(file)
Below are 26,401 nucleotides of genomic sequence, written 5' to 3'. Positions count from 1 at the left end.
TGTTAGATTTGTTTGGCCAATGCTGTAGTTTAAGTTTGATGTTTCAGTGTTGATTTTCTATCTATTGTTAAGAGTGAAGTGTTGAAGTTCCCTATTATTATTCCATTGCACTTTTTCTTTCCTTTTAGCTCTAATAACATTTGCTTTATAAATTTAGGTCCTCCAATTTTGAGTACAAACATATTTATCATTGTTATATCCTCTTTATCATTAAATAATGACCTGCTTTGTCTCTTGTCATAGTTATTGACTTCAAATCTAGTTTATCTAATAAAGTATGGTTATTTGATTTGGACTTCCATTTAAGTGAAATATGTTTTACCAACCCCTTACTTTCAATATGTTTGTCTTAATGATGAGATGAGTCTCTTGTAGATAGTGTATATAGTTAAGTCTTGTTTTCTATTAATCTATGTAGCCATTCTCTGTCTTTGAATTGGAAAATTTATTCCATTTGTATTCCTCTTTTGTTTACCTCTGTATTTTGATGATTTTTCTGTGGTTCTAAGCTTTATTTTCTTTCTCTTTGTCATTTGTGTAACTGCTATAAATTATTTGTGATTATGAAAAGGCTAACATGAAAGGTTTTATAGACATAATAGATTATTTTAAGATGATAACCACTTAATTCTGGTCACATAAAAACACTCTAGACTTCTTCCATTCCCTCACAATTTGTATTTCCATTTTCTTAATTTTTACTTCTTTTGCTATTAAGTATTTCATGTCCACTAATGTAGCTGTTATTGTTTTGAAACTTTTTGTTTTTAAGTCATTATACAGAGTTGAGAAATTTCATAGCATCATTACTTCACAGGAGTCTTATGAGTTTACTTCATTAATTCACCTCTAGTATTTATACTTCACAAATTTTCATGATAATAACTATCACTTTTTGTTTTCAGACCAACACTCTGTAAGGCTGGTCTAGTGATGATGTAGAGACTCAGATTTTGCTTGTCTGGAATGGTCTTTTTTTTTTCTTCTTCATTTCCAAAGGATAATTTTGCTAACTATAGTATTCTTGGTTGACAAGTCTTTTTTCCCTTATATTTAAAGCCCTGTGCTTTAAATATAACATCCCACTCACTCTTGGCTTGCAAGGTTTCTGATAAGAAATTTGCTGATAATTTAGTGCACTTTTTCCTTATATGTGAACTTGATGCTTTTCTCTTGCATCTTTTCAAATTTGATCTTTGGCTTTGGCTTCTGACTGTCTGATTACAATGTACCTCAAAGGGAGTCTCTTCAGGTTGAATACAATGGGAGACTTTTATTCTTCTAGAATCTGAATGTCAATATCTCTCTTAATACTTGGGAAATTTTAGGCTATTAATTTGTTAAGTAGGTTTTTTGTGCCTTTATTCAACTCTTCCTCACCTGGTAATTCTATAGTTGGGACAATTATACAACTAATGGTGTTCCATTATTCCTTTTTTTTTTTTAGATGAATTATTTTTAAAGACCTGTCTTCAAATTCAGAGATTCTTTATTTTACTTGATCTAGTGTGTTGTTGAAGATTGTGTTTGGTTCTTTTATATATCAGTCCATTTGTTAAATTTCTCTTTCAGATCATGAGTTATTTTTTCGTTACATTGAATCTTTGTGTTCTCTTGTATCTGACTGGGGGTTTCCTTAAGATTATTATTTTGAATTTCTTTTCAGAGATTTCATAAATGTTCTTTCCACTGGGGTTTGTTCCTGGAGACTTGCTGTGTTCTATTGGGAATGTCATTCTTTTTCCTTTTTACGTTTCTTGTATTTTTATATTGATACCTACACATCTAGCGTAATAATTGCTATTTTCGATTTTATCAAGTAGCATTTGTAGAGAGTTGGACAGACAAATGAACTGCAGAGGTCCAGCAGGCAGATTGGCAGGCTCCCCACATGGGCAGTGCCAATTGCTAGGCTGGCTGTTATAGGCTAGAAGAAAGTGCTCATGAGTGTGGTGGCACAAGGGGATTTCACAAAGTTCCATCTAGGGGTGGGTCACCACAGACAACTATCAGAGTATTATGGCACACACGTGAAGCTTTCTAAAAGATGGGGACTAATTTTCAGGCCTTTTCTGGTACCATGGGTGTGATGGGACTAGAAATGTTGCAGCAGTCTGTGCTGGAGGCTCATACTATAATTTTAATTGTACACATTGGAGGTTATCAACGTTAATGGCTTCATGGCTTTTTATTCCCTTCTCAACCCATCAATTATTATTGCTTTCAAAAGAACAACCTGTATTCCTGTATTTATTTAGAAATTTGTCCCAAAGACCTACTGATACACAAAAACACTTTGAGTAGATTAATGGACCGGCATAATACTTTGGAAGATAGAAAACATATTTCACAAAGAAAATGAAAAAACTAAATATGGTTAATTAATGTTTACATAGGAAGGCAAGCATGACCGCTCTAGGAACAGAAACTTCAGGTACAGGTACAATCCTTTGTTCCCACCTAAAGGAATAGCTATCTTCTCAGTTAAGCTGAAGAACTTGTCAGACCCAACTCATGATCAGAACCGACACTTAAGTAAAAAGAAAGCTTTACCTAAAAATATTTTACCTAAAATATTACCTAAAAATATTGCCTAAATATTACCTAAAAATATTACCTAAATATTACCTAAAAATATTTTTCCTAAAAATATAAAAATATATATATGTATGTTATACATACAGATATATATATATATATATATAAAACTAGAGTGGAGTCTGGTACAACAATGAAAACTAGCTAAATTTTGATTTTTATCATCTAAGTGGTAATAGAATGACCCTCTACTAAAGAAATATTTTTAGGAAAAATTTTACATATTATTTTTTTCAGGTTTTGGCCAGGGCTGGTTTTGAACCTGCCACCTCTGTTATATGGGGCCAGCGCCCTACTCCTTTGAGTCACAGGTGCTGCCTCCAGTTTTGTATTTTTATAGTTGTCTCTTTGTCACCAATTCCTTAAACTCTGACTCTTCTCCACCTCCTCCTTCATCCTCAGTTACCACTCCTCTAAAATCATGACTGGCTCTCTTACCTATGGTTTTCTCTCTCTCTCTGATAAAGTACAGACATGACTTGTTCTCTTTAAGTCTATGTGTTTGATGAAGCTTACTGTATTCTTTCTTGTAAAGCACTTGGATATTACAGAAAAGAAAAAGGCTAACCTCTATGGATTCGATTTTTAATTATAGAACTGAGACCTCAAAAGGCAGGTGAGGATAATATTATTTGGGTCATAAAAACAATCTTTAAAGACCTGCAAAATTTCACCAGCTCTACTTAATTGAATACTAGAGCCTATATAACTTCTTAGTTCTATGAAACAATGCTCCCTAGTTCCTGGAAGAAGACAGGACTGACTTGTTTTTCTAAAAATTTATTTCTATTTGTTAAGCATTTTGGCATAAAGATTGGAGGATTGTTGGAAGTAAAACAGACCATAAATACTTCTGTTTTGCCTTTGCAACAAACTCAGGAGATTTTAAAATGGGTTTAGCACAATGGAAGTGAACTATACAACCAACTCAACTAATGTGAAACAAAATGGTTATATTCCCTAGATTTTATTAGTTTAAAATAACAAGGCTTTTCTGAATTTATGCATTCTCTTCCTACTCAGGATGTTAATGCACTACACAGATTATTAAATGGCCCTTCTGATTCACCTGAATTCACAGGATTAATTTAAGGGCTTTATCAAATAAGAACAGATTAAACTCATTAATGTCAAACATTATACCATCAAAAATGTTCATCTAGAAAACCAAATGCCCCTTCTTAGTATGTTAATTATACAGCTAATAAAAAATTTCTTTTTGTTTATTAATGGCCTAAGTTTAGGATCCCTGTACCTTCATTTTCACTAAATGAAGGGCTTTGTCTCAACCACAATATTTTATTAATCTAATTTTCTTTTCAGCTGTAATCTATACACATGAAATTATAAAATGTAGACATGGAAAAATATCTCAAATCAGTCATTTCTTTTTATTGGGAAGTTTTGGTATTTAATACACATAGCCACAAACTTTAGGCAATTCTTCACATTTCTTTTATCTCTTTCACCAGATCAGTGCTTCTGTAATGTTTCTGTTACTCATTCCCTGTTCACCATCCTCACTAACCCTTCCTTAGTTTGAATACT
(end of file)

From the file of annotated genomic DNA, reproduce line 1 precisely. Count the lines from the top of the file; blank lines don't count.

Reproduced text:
Below are 26,401 nucleotides of genomic sequence, written 5' to 3'. Positions count from 1 at the left end.